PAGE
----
Going on holiday? Ignore your Type A friends and leave the spreadsheet at the office, where it belongs.
“I’ve made an Excel of important camp prep thangs,” read the message, arriving at 2.44pm on December 17, 2023 via Facebook Messenger. “It’s all pretty self-explanatory. Let me know if you can’t open/edit it.” The explanation I needed was why. Why was there a spreadsheet at all, when my only plans included lying on the beach, eating when my stomach deemed it necessary, and making sure I had enough bevvies to bring cheer, rain or shine, at 11.59pm on the 31st?
I do not hate spreadsheets. In fact, one very exciting activity I undertook in preparation for a New Years resolution was making one to see how much (or how little) money I’d have for the “fun” “socialising” and “self-care” rows in it. I liked adding and subtracting the cells, organising the columns and colour-coding the rows. The process of ordering the numbers in my bank account into neat little boxes and making them all add up was deeply satisfying. I’m pretty sure a halo glowed around my head and the bank stuck a gold star next to my name on a hand-written list on a fridge somewhere in the depths of their vaults.
Spreadsheets have their appropriate applications. And holidays are not one of them.
Holidays are not for making and following arbitrary rules. That is what we do the rest of the time. Take 9am for example. We all know what it means – it’s the time the social collective (or maybe just The Man) has decided we should be at work, despite the fact that widespread 9am start times mean traffic jams, stress and having to not press the snooze button at least five times a week. Do our brains start working at 9am? No. Do computers suddenly come to life at 9am? No. Are we urgently needed at 9am? Not unless you are a very important person which realistically most of us aren’t and that’s fine.
During holidays, we get to ignore this nonsensical rule. Instead of following structure, holidays are for doing what you want, when you want. On holiday, I want to lie on the beach till I’m too hot, at which point I’ll decide to swim. I want to read my book till it gets boring, or too dark, at which point I’ll notice I’m hungry and venture out to find food. I might feel fit one day and decide to go for a walk or run, if I feel like it. I want to be free to respond to each and every whim of my body and mind, unhindered by timetables and time in general.
I appreciate that for Type A friends, having someone completely unwilling to partake in the planning of a holiday must be a total nightmare. Why couldn’t I just open that spreadsheet and officially take on some responsibility? My total disregard for the time spent creating said spreadsheet absolutely ruined their attempts to plan. Rude.
Having Type A (as they like to call themselves, as if the rest of us sane people are a lower grade) friends is not the only way spreadsheets will impose themselves on your holidays. Often, it will be in disguise. Take a tour, for example. It’s a spreadsheet calling the shots behind the scenes. You do not leave the leaning tower of Pisa at 1.20pm because you’ve had enough of looking at it or have taken enough photos pretending to push it over. No. You leave because the tour operator is looking at a spreadsheet that says it’s time to head to the pizzeria, even though you’re not actually hungry.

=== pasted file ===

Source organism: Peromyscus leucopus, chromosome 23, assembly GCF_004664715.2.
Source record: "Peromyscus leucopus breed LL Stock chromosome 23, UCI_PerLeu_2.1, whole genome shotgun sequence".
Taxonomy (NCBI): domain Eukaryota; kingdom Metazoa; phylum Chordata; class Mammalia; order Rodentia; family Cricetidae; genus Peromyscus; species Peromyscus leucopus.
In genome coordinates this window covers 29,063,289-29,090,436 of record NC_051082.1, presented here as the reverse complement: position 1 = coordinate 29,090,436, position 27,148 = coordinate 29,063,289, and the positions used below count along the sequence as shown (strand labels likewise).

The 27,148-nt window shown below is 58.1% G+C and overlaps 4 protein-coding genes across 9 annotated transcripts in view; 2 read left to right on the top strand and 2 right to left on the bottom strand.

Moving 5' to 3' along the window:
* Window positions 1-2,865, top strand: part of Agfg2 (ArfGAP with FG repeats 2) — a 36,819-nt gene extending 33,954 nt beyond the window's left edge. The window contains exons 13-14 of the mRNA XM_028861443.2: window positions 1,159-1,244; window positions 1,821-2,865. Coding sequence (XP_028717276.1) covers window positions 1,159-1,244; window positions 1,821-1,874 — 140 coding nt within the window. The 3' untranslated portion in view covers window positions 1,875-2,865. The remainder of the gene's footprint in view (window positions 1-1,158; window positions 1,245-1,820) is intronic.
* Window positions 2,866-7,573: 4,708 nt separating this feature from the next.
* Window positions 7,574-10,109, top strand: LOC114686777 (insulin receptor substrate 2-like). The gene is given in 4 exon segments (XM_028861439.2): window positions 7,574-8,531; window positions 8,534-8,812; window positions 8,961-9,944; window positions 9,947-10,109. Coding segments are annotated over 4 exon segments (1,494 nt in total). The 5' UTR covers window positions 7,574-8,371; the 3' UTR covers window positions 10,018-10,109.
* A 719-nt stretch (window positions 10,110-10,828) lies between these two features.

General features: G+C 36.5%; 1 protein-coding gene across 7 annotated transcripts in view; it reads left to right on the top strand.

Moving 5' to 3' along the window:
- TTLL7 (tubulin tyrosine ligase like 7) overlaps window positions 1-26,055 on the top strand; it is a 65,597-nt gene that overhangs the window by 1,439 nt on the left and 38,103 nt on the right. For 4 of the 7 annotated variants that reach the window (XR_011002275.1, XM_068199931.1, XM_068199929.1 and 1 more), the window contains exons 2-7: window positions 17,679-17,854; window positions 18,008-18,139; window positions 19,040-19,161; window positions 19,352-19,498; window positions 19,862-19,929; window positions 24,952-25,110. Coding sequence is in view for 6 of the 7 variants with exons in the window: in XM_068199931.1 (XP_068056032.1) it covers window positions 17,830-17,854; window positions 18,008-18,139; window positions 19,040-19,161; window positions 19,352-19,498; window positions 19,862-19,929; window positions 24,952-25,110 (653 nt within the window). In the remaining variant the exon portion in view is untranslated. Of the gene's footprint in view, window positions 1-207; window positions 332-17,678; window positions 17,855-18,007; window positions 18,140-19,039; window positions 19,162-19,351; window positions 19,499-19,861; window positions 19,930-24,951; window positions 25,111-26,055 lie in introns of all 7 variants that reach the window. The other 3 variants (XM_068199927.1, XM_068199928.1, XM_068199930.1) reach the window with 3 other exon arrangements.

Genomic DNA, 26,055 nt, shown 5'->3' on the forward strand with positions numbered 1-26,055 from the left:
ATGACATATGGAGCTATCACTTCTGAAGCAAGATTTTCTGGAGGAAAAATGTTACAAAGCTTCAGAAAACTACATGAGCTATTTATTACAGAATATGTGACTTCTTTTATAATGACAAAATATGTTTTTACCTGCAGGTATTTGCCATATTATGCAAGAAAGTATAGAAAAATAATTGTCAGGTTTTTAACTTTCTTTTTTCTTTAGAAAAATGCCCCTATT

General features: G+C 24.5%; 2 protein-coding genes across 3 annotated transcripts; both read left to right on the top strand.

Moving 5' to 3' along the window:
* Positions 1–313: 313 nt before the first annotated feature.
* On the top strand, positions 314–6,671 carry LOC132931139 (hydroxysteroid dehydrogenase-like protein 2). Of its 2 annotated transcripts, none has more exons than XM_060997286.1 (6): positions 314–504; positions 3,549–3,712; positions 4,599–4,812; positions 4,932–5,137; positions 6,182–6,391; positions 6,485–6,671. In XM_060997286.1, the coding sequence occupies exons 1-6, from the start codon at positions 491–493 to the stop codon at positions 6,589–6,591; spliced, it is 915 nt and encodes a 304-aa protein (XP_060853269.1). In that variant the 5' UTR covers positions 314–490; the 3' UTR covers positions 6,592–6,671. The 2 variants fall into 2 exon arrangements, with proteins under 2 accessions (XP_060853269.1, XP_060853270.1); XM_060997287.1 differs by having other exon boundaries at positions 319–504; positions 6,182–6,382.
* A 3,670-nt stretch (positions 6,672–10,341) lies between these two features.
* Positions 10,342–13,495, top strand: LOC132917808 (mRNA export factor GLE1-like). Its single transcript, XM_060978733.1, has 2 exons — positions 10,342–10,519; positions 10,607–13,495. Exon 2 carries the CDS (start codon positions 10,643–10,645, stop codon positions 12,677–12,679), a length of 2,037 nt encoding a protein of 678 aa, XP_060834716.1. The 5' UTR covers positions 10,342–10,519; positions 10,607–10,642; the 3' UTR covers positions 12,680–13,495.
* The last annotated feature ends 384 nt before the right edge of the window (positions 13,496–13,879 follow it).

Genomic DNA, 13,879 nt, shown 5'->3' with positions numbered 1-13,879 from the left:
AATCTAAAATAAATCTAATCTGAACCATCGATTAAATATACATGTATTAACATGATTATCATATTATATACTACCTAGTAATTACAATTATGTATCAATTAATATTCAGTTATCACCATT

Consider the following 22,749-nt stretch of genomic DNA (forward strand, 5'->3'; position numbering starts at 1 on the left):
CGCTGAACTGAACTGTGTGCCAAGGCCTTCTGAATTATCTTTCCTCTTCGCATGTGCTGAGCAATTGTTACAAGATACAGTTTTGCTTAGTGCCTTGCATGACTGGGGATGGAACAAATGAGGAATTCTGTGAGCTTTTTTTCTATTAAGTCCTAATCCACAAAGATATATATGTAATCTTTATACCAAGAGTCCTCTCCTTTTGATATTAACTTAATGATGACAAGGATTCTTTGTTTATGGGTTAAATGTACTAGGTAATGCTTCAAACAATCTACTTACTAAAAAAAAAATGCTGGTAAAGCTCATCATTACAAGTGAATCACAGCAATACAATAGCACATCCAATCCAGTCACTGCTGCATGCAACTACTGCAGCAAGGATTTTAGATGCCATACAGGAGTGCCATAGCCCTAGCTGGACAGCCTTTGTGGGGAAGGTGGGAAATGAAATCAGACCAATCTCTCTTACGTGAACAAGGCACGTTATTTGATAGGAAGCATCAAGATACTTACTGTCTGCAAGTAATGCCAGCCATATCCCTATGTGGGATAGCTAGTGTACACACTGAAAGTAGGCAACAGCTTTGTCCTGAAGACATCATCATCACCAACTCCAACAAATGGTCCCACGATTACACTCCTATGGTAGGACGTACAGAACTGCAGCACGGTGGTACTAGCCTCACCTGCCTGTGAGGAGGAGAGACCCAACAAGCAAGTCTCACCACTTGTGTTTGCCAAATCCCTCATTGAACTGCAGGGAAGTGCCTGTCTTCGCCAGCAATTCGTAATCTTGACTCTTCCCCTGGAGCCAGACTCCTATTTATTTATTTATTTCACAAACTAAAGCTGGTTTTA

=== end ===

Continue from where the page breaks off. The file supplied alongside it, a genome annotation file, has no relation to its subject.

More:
Recently, I was lucky enough to be hosted by Marriott for five blissful days in Fiji, staying at two of their extremely bougie resorts. But it is important to note that while this was not a productive time (I sent one email and wrote 700 words of total garbage which you will not be reading), it wasn’t a holiday because there was a spreadsheet involved – one that allocated time to activities, and meant I was occupied from early till late with numerous appointments to attend to each day, on time. Sure, there was fish-house building, tree planting, mangrove restoration, and basket weaving – tactile activities which are relaxing. But it doesn’t count because they were on a spreadsheet.
Spreadsheets, you see, are a tool of neurotic order. They’re fine and even useful when applied to other neurotic orders like money and work, but by abstracting the real world into rows and columns, it’s ruined.
I know there are benefits to planning, for I am no stranger to walking around a foreign city absolutely starving and needing to pee, only to find that the McDonald’s bathrooms are locked. Nor am I a stranger to finding myself at an airport being told by a customs officer that to enter the country I’m supposed to have a way out. But perhaps these are small prices to pay for freedom.
As it turns out, I could only ignore the existence of the camping spreadsheet for 10 days before a friendly(?) reminder was sent directly @me. When I begrudgingly attempted to participate in it two days before the trip, my name had already been put down to cook dinner on the 30th of December, a night I wouldn’t be there. I told them to get their emergency noodles ready.